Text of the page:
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Let's say I hypothetically have a forward error correction (FEC) code with coding rate $k/n= 1/2$. Let's say it is given for now that for a fixed signal-to-noise ratio (SNR) in an additive white Gaussian noise (AWGN) channel, this hypothetical FEC has a coding gain of 3 dB, where coding gain is defined as the reduction in $E_b/N_0$ that achieves the same bit error rate (BER) as the uncoded modulation.

What would be the advantages of such a code (if any) as compared to simply halving the symbol rate to double the $E_b/N_0$? For a fixed SNR $$ \text{SNR} = \frac{P_r}{N_0 B} = \frac{E_b/T_b}{N_0 B} = \frac{E_b}{N_0} \frac{R_b}{B} = \frac{E_b}{N_0} \eta $$ where $P_r$ is the received signal power, $E_b$ is the energy per bit, $T_b$ is the bit period (in seconds), $R_b$ is the data rate (in bits per second), $N_0$ is the noise power spectral density, $B$ is the effective noise bandwidth, and $\eta = R_b/B$ is the spectral efficiency. For a scenario where the SNR is fixed, halving the spectral efficiency should double the "SNR per bit" $E_b/N_0$.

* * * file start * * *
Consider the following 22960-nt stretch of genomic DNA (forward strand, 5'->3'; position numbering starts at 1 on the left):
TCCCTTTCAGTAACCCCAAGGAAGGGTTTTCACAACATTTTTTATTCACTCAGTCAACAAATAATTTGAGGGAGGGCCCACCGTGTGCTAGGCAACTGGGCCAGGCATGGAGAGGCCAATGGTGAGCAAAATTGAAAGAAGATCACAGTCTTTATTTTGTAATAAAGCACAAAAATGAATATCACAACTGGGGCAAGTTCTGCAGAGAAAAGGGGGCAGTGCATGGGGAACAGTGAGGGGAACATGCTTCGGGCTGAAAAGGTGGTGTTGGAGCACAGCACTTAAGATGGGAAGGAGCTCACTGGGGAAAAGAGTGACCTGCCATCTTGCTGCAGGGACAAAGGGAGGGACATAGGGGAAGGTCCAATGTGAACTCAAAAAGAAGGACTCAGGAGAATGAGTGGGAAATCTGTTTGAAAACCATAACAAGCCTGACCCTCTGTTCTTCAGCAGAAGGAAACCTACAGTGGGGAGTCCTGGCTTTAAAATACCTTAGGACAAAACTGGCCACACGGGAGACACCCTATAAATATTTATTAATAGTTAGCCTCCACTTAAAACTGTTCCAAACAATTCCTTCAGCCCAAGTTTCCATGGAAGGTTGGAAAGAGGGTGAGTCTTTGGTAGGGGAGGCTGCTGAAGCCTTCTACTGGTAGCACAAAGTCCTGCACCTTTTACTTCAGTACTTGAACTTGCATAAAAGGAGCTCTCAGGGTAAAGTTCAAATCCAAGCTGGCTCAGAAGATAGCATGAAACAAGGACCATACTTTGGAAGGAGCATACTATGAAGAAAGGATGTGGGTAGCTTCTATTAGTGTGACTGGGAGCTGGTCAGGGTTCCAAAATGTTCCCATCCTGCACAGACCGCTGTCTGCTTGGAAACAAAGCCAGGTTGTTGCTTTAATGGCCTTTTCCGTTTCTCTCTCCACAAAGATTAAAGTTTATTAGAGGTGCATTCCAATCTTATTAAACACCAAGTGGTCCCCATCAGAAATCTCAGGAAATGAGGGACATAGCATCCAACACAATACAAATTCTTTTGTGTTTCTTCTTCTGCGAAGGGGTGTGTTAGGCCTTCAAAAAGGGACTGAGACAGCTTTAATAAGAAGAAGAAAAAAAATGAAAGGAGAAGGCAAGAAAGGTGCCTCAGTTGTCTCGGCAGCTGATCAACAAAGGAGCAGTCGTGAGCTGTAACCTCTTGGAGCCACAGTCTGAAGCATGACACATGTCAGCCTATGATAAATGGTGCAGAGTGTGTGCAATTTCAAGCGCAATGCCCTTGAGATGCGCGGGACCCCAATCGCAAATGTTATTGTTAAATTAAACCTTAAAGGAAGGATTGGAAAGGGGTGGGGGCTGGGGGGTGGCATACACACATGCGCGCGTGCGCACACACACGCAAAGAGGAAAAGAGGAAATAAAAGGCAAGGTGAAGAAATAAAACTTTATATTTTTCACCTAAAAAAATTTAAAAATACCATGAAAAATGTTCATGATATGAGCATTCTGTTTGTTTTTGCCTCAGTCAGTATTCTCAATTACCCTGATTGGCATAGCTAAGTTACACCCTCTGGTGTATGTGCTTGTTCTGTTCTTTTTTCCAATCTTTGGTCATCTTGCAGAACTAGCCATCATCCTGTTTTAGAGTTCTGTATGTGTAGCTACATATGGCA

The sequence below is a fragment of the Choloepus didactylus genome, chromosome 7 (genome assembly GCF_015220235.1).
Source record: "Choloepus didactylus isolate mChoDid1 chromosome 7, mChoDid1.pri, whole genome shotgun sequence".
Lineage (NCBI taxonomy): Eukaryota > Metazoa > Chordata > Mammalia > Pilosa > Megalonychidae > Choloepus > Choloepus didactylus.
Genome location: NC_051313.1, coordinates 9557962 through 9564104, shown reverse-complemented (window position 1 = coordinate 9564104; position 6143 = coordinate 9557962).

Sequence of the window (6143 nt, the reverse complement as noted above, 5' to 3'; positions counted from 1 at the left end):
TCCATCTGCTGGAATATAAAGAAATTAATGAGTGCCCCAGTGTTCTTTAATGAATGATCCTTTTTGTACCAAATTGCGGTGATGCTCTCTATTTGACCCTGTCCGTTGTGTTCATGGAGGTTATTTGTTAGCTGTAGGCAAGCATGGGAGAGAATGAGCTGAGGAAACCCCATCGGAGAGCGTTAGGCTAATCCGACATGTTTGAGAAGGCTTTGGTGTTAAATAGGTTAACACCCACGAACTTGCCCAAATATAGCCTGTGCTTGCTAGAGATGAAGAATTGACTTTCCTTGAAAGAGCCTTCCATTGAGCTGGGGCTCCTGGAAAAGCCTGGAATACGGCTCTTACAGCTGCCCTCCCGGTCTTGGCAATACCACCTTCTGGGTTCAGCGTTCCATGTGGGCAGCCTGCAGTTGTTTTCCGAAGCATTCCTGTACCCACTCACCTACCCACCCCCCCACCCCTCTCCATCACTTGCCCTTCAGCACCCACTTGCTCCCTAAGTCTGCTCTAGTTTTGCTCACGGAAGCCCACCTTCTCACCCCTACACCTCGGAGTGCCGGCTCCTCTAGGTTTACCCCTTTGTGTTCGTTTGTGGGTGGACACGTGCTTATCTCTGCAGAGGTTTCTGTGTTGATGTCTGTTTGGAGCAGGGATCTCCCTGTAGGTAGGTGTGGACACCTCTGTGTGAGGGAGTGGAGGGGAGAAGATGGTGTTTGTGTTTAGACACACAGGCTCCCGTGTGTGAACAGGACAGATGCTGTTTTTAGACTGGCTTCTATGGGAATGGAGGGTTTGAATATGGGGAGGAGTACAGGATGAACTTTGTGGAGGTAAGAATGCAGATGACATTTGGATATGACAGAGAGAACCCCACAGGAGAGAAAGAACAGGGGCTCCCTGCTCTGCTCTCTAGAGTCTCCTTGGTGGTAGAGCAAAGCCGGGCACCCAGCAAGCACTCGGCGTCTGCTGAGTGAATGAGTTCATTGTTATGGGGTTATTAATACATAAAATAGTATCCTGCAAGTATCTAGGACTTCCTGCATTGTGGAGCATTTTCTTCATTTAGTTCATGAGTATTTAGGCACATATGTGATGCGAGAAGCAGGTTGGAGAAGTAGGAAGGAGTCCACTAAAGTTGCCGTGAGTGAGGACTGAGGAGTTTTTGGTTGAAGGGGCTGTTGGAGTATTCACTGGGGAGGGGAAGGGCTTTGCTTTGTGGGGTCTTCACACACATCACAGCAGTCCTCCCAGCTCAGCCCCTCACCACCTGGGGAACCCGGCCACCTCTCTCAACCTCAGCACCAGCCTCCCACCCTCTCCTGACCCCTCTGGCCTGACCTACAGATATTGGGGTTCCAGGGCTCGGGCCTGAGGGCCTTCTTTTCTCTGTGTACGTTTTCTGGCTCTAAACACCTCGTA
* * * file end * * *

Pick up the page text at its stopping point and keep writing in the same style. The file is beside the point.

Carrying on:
Does this mean that for a half-rate code to be "good", it would need to have a coding gain of greater than 3 dB? "Good" in this context meaning that it is better than just reducing the symbol rate by the factor $k/n$ with no coding.

By extension, does that mean that a code with code rate $k/n$ would need to have a coding gain of greater than $n/k$ to be "good"?

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  • $\begingroup$ We use codeword error rate, or block error rate (BLER), not BER, to evaluate the performance of FEC codes. Does your question target specifically BER? Also, is the codeword length $n$ finite? Because the difference between this finite blocklength regime and the infinite counterpart, which is characterized by Shannon-liked capacity where error rates are arbitrarily small, is fundamental. $\endgroup$
    – AlexTP
    Commented Feb 19, 2022 at 9:09